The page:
Crack-smoking Toronto Mayor Ford faces conservative challengers in re-election bid
Toronto’s scandal-plagued mayor, Rob Ford — who has admitted binge drinking and smoking crack — now faces fellow conservative challengers in his upcoming bid for re-election.
The mayor, mired in scandal for months after being accused of unseemly behavior during a series of drunken rampages, has been stripped of most of his powers.
The anti-tax populist still enjoys strong opinion poll support and has not been deterred from seeking a new term.
But two high-profile candidates from the right — former opposition leader John Tory and Toronto’s transit commission chair Karen Stintz — filed nomination papers and joined the race on Monday.
Tory and Stintz will face city budget chief David Soknacki, Ford and 28 lesser known candidates in the race for mayor of Canada’s largest city in a vote eight months away.
Tory was immediately cast as the greatest threat to Ford.
But, with the frontrunners all calling for fiscal accountability and low taxes and presenting overlapping transit strategies, it’s also possible a left-wing candidate could swing the election.
One such candidate could be Olivia Chow, a federal opposition MP and widow of the Canadian left’s political icon, Jack Layton. She has not yet officially declared, but is widely expected to run.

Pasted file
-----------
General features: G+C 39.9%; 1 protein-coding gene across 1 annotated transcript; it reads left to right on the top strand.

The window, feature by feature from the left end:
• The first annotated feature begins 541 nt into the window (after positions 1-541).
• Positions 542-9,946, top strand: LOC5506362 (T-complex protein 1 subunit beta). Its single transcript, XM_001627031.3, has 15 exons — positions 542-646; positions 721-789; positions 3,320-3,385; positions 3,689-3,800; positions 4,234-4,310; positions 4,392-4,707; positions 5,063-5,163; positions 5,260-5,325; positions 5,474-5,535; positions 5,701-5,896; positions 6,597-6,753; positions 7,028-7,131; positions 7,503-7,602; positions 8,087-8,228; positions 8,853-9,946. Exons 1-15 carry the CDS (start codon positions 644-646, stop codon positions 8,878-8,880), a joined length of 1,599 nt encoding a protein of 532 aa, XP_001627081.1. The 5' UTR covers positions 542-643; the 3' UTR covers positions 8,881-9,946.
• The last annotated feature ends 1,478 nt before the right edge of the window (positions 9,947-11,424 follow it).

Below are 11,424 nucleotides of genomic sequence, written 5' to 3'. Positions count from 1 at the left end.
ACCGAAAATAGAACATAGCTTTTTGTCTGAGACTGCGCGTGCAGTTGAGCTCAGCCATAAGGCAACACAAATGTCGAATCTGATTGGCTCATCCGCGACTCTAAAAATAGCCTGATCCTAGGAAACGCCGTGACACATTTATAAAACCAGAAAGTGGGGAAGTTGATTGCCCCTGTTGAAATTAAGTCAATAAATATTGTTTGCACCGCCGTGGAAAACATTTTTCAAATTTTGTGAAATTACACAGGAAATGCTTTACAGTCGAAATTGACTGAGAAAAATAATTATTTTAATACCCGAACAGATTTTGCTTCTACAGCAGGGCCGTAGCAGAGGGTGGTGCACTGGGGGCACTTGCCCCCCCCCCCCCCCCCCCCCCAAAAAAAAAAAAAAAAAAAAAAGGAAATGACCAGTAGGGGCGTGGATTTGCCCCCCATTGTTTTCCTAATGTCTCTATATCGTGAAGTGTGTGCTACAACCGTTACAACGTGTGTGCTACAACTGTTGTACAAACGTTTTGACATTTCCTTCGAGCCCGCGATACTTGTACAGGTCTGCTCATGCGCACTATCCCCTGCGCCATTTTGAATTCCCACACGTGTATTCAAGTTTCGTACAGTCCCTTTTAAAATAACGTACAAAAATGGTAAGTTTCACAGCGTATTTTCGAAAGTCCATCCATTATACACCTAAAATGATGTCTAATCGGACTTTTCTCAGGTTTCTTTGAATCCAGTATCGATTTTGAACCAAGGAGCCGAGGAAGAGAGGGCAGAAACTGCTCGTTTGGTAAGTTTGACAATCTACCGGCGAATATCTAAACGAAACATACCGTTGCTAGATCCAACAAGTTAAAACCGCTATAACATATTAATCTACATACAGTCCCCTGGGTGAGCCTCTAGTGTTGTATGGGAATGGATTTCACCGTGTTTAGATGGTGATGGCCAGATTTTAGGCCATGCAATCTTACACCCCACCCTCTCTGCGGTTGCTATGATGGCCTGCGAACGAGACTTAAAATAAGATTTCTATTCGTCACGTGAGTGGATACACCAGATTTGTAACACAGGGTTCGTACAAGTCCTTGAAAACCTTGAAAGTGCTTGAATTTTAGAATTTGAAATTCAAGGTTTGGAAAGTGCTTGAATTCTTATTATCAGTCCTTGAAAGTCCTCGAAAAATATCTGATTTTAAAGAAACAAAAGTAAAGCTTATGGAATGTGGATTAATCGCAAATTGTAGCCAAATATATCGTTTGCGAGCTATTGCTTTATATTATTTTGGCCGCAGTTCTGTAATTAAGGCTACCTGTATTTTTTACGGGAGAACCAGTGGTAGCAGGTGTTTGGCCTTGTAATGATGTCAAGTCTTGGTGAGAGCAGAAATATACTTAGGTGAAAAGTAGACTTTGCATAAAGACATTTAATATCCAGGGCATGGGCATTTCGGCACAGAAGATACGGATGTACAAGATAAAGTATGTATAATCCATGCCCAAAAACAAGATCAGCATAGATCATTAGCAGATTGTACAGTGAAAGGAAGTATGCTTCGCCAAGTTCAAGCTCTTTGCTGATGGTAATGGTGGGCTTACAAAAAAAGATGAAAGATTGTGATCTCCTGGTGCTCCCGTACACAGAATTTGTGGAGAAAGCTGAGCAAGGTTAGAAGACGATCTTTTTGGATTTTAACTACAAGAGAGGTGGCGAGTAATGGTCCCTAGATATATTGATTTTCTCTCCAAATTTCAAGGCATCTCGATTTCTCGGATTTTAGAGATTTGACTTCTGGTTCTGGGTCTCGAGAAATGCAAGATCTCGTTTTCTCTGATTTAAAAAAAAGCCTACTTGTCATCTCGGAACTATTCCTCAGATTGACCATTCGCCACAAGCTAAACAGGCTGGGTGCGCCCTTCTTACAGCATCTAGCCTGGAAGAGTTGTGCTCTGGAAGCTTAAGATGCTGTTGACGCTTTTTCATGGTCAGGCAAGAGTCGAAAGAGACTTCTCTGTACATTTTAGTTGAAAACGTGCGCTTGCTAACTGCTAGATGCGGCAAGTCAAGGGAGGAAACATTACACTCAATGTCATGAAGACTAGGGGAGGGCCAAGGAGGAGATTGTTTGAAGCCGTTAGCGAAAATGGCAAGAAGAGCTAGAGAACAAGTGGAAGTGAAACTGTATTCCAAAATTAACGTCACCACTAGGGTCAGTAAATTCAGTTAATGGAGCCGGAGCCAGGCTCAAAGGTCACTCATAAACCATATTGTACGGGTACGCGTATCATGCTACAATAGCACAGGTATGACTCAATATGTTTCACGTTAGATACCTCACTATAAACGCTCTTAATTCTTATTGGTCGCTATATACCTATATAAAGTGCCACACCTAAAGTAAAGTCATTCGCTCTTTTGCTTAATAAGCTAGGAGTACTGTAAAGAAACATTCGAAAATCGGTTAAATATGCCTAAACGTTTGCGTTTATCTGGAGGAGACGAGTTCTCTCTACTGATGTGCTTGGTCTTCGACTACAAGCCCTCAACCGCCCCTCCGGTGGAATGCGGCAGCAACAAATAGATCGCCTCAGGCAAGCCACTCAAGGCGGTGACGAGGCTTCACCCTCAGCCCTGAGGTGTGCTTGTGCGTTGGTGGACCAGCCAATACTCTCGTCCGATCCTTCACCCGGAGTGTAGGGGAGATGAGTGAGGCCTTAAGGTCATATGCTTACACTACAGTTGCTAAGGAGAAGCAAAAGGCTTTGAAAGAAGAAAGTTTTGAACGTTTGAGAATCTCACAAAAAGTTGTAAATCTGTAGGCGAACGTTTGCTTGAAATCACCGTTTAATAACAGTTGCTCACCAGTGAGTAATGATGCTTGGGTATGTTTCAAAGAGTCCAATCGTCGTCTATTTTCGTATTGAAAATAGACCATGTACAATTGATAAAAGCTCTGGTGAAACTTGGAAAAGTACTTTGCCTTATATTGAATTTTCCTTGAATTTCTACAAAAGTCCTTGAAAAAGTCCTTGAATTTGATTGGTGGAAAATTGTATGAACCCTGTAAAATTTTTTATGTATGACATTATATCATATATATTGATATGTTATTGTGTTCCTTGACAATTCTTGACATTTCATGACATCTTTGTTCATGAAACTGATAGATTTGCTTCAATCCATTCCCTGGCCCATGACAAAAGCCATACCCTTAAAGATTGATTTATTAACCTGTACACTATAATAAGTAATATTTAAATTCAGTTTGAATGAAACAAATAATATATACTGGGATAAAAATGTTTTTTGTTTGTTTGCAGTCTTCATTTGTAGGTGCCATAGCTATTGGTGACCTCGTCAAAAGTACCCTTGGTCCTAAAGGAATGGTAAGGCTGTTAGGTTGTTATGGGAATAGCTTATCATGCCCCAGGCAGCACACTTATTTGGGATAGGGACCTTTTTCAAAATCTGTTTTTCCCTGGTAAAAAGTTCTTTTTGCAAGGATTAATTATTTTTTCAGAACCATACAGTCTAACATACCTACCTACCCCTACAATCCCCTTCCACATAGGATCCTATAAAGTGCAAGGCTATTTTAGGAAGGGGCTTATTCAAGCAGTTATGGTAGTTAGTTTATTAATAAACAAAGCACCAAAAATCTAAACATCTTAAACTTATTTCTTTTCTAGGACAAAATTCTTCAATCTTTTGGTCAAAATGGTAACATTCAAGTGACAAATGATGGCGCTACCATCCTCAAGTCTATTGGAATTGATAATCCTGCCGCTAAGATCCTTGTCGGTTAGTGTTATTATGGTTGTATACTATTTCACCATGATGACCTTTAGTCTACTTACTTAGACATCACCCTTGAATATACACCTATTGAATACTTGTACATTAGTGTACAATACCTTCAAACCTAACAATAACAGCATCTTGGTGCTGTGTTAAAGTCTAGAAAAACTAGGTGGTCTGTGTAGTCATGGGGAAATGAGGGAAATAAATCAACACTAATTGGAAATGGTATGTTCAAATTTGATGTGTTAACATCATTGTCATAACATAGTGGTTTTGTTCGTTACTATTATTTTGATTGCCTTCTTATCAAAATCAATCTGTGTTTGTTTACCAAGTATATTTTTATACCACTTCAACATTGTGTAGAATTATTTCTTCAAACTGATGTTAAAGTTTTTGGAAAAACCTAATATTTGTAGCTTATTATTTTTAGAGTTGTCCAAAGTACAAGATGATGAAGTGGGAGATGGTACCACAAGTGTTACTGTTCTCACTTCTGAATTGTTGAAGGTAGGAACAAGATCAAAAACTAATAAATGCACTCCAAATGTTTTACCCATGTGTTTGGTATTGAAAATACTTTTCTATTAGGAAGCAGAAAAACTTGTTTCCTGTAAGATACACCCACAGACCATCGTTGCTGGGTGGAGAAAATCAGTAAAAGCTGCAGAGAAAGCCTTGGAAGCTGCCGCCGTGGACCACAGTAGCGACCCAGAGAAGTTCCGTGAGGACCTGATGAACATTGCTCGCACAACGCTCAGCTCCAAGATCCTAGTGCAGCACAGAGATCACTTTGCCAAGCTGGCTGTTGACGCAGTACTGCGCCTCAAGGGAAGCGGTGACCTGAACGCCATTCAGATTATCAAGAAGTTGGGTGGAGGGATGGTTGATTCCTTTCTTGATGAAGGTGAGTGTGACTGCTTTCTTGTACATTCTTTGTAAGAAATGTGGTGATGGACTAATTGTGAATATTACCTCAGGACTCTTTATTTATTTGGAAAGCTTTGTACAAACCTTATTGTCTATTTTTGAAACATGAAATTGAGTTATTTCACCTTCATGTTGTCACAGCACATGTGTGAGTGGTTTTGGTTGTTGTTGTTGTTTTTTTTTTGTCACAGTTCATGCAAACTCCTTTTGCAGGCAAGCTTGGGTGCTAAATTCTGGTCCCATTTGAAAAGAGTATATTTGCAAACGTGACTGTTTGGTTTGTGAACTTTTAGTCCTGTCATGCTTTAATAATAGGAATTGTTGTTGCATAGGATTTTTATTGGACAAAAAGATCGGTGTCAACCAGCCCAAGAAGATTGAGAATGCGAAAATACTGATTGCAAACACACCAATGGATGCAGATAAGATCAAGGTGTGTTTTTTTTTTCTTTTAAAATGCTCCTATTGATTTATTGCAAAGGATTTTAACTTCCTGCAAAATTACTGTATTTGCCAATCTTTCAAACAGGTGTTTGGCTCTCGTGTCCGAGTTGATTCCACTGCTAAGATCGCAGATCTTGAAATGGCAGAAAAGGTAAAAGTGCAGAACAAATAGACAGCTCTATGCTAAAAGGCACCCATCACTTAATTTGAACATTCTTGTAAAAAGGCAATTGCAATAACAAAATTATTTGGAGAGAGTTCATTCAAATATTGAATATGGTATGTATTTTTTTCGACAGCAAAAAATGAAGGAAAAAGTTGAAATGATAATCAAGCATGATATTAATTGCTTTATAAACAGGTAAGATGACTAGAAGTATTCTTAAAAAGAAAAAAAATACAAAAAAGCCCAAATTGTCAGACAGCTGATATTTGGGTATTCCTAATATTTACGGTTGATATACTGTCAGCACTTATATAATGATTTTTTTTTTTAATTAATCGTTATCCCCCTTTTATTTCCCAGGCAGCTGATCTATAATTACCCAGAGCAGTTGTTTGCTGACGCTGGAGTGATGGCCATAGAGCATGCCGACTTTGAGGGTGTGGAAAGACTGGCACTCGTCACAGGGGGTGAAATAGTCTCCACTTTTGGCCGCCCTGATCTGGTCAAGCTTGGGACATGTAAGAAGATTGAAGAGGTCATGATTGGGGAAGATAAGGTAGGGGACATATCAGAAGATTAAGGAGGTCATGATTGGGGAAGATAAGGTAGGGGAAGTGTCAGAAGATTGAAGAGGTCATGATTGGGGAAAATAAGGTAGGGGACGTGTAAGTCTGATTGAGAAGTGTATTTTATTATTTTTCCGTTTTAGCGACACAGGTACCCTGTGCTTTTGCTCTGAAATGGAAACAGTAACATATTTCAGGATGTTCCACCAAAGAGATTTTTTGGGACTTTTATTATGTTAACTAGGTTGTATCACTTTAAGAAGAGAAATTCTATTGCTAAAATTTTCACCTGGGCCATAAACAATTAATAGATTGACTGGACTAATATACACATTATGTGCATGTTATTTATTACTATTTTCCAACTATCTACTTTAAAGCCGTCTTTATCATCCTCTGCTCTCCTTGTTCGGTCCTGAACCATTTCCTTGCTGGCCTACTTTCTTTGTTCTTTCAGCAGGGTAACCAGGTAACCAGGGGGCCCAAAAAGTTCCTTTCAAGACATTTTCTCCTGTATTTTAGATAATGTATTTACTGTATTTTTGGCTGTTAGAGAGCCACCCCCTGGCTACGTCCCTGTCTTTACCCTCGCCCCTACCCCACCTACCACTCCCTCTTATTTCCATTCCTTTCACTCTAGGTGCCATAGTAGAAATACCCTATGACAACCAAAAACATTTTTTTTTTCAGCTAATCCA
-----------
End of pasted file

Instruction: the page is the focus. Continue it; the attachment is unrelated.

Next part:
Despite the scandals, Ford’s diehard backers in the suburbs of the Canadian metropolis have so far kept his prospects alive, with polling showing steady support at about 45 percent.
The mayor’s camp was quick to attack Tory after he announced his bid, casting him as a member of Toronto’s “elite” and Ford as a champion of the working class, though the Ford family’s net worth is estimated at Can$10 million.
“You’re looking right now at bluebloods and the establishment and the elites of John Tory versus the blue-collar, hard-working folks,” said the mayor’s brother and city councillor, Doug Ford.
Tory, who is making his second run at the mayor’s job after narrowly losing in 2003, told reporters he hoped to bring decency and decorum back to Toronto City Hall.
[Image via Agence France-Presse]